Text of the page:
Zero Post Harvest Losses: Through its Innovation Accelerator, WFP is working with a wide range of partners to scale up its Zero Post-Harvest Losses programme to sell low-cost, locally produced silos and provide training to smallholder farmers in developing countries. This project can virtually eliminate food losses that destroy up to 40 percent of a smallholder’s harvest, resulting in more than US$4 billion-worth of food being saved. The project has sold more than 65,000 silos to smallholder farmers in Uganda alone.
Decade of Action on Nutrition: The UN General Assembly on 1 April 2016 endorsed the Rome Declaration on Nutrition and Framework for Action adopted by the Second International Conference on Nutrition (ICN2) in November 2014. In the same resolution, Member States declared 2016 to 2025 a Decade of Action on Nutrition , calling on governments to set national nutrition targets for 2025 and accompanying milestones. [Member States.] Member States requested the UN Secretary-General, FAO and WHO to provide progress reports to the UN General Assembly every two years.
SUN Movement: The Scaling Up Nutrition (SUN) Movement announced in September 2016 the launch of its new 2016-2020 Strategy and Roadmap, the product of a consultative process spanning the 57 SUN Countries, UN and donor agencies, and hundreds of international and national NGOs and businesses. The strategy outlines the Movement’s second phase and practical steps for eliminating malnutrition by 2030. SUN Movement will focus on key outcomes, capitalizing on existing activities, in order to ensure improved country planning against malnutrition; mobilize actors, advocate and communicate for impact; strengthen national capacities for multi-sectoral and multi-stakeholder collaboration; and support equity, equality and non-discrimination for all, with women and girls at the centre.
SCOPE: To address the rising food and nutrition needs in Somalia, WFP and UNICEF are working together through SCOPE, WFP’s cash-based transfer (CBT) management system. SCOPE technology offers the possibility of sharing data and information, and supports multiple interventions by different partners. In 2016, over 1.3 million Somalis registered biometrically with SCOPE, with 588,000 beneficiaries receiving assistance, including US$21 million in CBTs.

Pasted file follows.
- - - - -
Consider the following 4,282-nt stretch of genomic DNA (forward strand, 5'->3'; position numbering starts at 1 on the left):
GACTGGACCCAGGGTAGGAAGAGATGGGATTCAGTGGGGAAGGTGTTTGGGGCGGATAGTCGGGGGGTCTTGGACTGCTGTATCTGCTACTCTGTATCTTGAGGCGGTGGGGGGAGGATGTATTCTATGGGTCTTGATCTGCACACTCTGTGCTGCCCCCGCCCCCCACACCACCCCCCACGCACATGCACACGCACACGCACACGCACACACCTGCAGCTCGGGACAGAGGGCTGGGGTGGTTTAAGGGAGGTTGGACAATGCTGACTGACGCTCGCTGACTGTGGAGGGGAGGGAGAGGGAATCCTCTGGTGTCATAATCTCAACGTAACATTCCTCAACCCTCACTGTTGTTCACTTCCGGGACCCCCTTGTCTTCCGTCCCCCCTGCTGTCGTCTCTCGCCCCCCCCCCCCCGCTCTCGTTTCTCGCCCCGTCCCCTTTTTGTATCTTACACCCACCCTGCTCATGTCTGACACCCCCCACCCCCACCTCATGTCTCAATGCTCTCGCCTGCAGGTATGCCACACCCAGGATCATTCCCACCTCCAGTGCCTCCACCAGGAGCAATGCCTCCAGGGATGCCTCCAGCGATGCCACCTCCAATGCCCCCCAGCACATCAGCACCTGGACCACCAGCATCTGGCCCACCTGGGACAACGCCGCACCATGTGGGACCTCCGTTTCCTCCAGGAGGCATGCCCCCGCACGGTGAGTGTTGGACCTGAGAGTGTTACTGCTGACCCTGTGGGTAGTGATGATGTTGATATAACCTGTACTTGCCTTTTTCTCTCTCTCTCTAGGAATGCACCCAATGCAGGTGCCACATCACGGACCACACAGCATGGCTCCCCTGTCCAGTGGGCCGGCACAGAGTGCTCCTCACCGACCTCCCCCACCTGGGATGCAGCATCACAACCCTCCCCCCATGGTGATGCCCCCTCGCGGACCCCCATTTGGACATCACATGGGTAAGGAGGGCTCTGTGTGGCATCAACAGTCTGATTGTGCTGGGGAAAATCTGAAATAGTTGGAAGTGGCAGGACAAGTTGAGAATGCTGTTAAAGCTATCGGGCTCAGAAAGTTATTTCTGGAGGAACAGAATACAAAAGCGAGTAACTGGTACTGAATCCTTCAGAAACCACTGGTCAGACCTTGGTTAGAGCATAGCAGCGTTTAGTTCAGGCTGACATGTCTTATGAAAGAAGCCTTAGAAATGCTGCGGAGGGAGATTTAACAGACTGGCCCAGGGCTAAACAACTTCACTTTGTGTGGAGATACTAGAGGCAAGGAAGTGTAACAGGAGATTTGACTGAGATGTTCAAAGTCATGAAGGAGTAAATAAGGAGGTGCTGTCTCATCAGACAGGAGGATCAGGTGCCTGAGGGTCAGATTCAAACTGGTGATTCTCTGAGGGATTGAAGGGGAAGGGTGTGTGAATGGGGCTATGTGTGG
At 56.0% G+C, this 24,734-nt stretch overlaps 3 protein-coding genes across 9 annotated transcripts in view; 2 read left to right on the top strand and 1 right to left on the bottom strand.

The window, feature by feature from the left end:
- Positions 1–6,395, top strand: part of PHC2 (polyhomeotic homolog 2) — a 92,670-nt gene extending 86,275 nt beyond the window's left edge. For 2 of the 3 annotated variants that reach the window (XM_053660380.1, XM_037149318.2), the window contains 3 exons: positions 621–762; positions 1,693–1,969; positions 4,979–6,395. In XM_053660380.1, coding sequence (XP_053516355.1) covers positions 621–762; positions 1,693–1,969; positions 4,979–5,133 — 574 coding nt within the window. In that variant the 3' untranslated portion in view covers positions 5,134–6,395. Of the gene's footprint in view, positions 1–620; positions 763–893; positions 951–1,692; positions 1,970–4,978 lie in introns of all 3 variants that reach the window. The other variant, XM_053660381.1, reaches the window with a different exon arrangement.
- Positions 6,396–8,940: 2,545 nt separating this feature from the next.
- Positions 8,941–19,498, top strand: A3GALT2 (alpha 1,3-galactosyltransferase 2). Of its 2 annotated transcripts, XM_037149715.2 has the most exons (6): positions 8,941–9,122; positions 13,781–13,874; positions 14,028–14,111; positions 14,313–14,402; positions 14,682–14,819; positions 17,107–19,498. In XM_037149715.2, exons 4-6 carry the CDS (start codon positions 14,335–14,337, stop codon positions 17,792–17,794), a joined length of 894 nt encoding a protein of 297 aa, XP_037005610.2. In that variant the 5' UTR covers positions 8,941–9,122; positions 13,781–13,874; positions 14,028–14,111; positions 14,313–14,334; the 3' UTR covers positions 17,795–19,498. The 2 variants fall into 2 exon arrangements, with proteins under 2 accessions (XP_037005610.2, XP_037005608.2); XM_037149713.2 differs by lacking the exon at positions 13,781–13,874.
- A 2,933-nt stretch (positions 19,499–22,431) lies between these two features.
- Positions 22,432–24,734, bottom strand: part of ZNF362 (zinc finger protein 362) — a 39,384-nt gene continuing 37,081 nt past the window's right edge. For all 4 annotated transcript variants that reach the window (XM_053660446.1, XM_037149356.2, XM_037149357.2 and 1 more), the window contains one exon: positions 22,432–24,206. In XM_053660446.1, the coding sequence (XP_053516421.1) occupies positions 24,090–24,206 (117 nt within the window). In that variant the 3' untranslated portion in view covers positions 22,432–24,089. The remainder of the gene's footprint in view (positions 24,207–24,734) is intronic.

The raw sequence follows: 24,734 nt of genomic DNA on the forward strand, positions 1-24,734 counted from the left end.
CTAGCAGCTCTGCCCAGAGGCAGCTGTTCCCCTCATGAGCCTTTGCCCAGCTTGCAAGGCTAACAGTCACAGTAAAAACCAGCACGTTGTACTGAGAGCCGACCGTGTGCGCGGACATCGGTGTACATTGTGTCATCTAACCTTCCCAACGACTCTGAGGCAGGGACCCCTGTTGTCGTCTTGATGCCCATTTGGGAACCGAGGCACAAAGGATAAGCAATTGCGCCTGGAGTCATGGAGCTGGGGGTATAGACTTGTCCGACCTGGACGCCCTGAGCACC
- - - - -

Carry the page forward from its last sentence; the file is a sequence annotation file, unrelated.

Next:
Participation of the rural poor in conservation, restoration and sustainable use of natural resources
Green Climate Fund (GCF):  As of November, 21 entities have been accredited to the GCF in 2016. Most, if not all, are active in food, agriculture and rural development. In 2016, 19 projects amounting to some USD one billion, have been approved as of November 2016; most of them, particularly the adaptation projects, relate to agriculture and food security.
New IFI Commitment: African Development Bank plans to more than triple its agricultural lending from USD 707 million in 2014 to USD 2.4 billion annually for the next 10 years, starting in 2017. Although the World Bank allocates only about 7 percent of its entire portfolio to agriculture, it remains the largest financier of the sector with over USD 3 billion annually.
Improving the incomes and nutritional status of family farmers and the landless rural poor

World Health Assembly (WHA): Delegates to the 69th WHA in May 2016 adopted two resolutions on nutrition. The first, in response to the UN Decade of Action on Nutrition, urges countries to make concrete policy and financial commitments to improve people’s diets. The second welcomed WHO guidance on ending the inappropriate promotion of foods for infants and young children, urged regulation of marketing breast milk substitutes, and laid out key principles of how health professionals should interact with companies that market complementary foods. WHO was asked to report back in 2018 and 2020.